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5 months from SOL and first contact from Midland Credit, your advice please.


dee333
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Hello All,

My first post here, but I have been lurking, reading, and searching. Everything that comes up for Midland seems to be once it's reached court. I would like some advice to see if there is anything I can do before it gets to that point. I lost my home, job and divorced all in 2011. I moved and buried my head in the sand and now I am ready to do what I have to, to get back in good standing. After reading the boards I started with the first step which is delete old address info from the CRA's. I did that last week and I received my first letter from Midland on Saturday offering to settle for $549.85 on a Credit One card (original balance $350)  that I made my last payment on in May 2011. My plan was to lay low until SOL (MAy 2014) passes and then try to settle, but unfortunately I have awaken the giant. Should I settle and pay monthly payments to avoid court? Should I DV and risk pushing them to file a lawsuit?,  or, should I ignore the letters and wait for them to make another move?

 

*Additionally, Midland has a Tmobile account with a $2,400 debt that I am terrified that will get stirred up as well. So I am also having to be a little more cautious because of that.

 

Thanks in advance for your help.

 

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@dee333

 

Paid debts will still appear on your CR unless you can negotiate a pay for delete.  But many creditors and debt collectors won't agree to a PFD.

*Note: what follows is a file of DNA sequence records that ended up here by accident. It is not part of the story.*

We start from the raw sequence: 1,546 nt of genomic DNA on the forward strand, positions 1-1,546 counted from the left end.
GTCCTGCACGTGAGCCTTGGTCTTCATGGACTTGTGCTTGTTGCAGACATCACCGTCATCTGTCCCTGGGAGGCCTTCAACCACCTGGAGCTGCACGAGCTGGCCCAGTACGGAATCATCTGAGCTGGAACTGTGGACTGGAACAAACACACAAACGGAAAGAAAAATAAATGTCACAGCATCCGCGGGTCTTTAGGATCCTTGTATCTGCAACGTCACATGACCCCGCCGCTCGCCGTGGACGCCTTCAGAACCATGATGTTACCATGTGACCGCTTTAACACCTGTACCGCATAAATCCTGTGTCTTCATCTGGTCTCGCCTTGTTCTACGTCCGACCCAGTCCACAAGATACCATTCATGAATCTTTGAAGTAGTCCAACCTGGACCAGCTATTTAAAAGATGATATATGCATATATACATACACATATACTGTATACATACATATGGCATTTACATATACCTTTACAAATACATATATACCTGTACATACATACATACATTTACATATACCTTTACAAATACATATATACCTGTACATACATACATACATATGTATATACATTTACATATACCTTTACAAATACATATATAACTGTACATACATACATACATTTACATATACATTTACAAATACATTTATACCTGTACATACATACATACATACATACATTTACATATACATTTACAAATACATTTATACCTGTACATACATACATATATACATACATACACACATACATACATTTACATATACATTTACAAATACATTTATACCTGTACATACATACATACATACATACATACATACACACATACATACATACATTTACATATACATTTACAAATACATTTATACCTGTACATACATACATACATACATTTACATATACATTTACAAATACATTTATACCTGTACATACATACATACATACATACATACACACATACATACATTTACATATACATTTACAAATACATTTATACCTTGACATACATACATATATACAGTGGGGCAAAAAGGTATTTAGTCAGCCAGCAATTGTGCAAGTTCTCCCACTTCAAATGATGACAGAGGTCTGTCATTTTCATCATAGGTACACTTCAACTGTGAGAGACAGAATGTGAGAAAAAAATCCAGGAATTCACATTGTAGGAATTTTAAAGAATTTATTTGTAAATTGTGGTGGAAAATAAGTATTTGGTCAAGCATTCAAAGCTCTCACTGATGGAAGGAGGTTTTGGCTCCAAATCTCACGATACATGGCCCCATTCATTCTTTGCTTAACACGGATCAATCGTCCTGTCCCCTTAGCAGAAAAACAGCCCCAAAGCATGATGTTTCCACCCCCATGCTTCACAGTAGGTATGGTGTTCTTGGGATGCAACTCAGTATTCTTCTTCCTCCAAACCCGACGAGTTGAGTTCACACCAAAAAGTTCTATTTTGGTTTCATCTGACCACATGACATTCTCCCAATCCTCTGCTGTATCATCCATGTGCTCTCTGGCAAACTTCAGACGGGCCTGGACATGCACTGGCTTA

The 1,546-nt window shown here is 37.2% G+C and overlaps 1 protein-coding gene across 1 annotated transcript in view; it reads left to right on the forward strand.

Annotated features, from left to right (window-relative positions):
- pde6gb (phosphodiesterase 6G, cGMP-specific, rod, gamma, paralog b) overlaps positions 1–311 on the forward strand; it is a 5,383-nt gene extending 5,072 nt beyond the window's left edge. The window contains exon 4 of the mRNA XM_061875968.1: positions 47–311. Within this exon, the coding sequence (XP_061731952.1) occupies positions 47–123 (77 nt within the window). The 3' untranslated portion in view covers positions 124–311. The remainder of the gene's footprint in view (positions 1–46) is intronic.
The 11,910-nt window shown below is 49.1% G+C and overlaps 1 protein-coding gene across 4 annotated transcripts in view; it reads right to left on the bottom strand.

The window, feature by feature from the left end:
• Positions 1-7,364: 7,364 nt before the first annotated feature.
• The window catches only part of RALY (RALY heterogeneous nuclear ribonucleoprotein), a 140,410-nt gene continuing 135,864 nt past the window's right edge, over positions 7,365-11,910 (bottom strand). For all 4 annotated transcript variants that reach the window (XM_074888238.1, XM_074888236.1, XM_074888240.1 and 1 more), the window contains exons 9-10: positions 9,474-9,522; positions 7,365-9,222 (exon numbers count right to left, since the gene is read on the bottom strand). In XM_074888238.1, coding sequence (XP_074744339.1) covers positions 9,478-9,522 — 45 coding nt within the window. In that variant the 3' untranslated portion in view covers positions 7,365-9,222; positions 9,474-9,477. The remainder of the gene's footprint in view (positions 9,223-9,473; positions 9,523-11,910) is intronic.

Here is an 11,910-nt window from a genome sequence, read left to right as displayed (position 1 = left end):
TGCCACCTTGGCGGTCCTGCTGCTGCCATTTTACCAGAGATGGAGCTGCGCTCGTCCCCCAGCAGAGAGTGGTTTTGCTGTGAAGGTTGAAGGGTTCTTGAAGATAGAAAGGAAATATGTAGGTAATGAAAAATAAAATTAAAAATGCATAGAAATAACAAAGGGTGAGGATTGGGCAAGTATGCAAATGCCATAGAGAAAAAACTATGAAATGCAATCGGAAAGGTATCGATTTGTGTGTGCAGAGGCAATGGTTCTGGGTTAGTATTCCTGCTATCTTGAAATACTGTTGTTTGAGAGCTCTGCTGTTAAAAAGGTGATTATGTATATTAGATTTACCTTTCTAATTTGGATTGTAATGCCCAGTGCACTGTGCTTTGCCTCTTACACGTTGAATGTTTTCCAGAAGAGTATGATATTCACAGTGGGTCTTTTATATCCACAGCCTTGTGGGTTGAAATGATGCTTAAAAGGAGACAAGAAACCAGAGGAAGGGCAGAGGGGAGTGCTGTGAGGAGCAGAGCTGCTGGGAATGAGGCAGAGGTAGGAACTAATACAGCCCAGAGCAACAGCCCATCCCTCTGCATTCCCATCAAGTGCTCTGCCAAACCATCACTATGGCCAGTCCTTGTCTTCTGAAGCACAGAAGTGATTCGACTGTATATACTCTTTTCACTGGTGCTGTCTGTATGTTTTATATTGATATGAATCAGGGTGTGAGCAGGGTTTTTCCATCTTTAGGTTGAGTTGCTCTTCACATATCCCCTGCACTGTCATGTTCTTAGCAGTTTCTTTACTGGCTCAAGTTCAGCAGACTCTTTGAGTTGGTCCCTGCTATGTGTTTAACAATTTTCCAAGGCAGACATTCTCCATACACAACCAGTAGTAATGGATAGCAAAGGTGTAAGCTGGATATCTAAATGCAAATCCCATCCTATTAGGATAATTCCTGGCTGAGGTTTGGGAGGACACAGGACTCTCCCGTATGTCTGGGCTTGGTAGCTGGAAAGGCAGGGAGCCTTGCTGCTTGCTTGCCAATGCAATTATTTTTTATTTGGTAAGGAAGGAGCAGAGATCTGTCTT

Is there a reason you might a agree to settle a debt that is so close to being outside the SOL?   For me, personally, the only reason I would agree to pay a debt collector is if I needed my credit report to show that debts are paid.  That might be necessary for the purchase of a home or a vehicle. 

 

Otherwise, especially it the debt is outside the SOL, they can eat dirt.

 

If the original creditors are still reporting, take note of the date of first delinquency for each account.  Those negative entries are to be deleted after 7 to 7.5 years after the DOFD.

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@BV80 - I actually have not a clue what to do. I don't want to pay Midland knowing that it will stay on my credit, but I also don't want to risk being sued, which is the only reason I thought of maybe, possibly, agreeing to their payment agreement if there is not another option. Do you have any suggestions to stall Midland until the SOL run out?

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@dee333

 

I wish I had a magic bullet for you, but I don't.  :-(

 

If Midland's letter contained the 30-day validation notice, you could request validation.  There's pros and cons to that action.  If they don't validate but continue to try to collect, you have a violation against them.  BUT, requesting validation could also put you on their "radar".

 

Also, agreeing to a settlement could encourage them to pursue the Tmobile bill.  Now that's just a guess on my part, but it makes sense that if you pay one bill, they're going to try to get more out of you.

 

If I were in your shoes, and my debt was so close to being outside the SOL, I might just sit quietly for the next few months. 

 

Whatever you do, hold on to the letter for at least a year.  You never when you might need it. 

 

Considering that you have more than one debt in play, you might go ahead and start researching the FDCPA.  Also, research your court's rules of civil procedure.

 

When did you make the last payment on the cell phone bill?

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